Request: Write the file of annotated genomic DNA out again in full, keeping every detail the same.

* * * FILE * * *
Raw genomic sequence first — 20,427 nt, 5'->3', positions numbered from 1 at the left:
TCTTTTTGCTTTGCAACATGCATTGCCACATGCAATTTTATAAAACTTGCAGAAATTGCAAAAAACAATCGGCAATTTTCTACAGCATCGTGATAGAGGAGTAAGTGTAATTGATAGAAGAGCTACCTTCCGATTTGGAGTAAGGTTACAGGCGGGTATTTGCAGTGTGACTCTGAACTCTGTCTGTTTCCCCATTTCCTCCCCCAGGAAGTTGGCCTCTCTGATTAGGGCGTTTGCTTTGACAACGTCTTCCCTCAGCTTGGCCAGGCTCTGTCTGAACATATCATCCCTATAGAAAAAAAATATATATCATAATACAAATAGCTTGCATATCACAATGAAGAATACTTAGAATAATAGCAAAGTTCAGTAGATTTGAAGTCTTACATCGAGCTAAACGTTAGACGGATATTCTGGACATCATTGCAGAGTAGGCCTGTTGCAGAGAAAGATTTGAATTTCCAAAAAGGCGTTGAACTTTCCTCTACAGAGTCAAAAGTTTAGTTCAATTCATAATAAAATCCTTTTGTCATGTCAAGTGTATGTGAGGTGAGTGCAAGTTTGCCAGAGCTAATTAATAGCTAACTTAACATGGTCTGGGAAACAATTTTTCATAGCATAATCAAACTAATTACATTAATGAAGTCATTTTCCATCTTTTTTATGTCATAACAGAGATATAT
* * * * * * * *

Raw genomic sequence first — 20,427 nt, 5'->3', positions numbered from 1 at the left:
TCTTTTTGCTTTGCAACATGCATTGCCACATGCAATTTTATAAAACTTGCAGAAATTGCAAAAAACAATCGGCAATTTTCTACAGCATCGTGATAGAGGAGTAAGTGTAATTGATAGAAGAGCTACCTTCCGATTTGGAGTAAGGTTACAGGCGGGTATTTGCAGTGTGACTCTGAACTCTGTCTGTTTCCCCATTTCCTCCCCCAGGAAGTTGGCCTCTCTGATTAGGGCGTTTGCTTTGACAACGTCTTCCCTCAGCTTGGCCAGGCTCTGTCTGAACATATCATCCCTATAGAAAAAAAATATATATCATAATACAAATAGCTTGCATATCACAATGAAGAATACTTAGAATAATAGCAAAGTTCAGTAGATTTGAAGTCTTACATCGAGCTAAACGTTAGACGGATATTCTGGACATCATTGCAGAGTAGGCCTGTTGCAGAGAAAGATTTGAATTTCCAAAAAGGCGTTGAACTTTCCTCTACAGAGTCAAAAGTTTAGTTCAATTCATAATAAAATCCTTTTGTCATGTCAAGTGTATGTGAGGTGAGTGCAAGTTTGCCAGAGCTAATTAATAGCTAACTTAACATGGTCTGGGAAACAATTTTTCATAGCATAATCAAACTAATTACATTAATGAAGTCATTTTCCATCTTTTTTATGTCATAACAGAGATATAT